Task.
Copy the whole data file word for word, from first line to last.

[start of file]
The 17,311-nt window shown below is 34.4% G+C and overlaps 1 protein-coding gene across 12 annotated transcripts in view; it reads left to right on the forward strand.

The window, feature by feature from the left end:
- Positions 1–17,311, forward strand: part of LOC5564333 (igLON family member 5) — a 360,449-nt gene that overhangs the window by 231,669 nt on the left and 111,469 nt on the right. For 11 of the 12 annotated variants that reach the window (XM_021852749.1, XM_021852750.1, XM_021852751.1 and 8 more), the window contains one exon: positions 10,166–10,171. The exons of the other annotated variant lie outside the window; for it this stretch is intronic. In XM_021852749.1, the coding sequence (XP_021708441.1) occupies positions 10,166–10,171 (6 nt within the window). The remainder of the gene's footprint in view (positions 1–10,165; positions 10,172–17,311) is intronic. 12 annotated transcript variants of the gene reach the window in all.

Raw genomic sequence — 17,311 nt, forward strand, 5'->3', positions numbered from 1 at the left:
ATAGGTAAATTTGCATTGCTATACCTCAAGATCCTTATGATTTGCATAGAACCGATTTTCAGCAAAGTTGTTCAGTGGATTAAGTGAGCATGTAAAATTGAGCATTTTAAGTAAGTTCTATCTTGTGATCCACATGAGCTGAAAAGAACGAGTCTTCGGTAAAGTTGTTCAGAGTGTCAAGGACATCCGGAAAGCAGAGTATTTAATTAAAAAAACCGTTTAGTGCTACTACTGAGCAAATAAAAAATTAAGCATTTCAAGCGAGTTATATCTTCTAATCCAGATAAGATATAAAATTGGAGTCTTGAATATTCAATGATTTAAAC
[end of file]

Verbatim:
The 17,311-nt window shown below is 34.4% G+C and overlaps 1 protein-coding gene across 12 annotated transcripts in view; it reads left to right on the forward strand.

The window, feature by feature from the left end:
- Positions 1–17,311, forward strand: part of LOC5564333 (igLON family member 5) — a 360,449-nt gene that overhangs the window by 231,669 nt on the left and 111,469 nt on the right. For 11 of the 12 annotated variants that reach the window (XM_021852749.1, XM_021852750.1, XM_021852751.1 and 8 more), the window contains one exon: positions 10,166–10,171. The exons of the other annotated variant lie outside the window; for it this stretch is intronic. In XM_021852749.1, the coding sequence (XP_021708441.1) occupies positions 10,166–10,171 (6 nt within the window). The remainder of the gene's footprint in view (positions 1–10,165; positions 10,172–17,311) is intronic. 12 annotated transcript variants of the gene reach the window in all.

Raw genomic sequence — 17,311 nt, forward strand, 5'->3', positions numbered from 1 at the left:
ATAGGTAAATTTGCATTGCTATACCTCAAGATCCTTATGATTTGCATAGAACCGATTTTCAGCAAAGTTGTTCAGTGGATTAAGTGAGCATGTAAAATTGAGCATTTTAAGTAAGTTCTATCTTGTGATCCACATGAGCTGAAAAGAACGAGTCTTCGGTAAAGTTGTTCAGAGTGTCAAGGACATCCGGAAAGCAGAGTATTTAATTAAAAAAACCGTTTAGTGCTACTACTGAGCAAATAAAAAATTAAGCATTTCAAGCGAGTTATATCTTCTAATCCAGATAAGATATAAAATTGGAGTCTTGAATATTCAATGATTTAAAC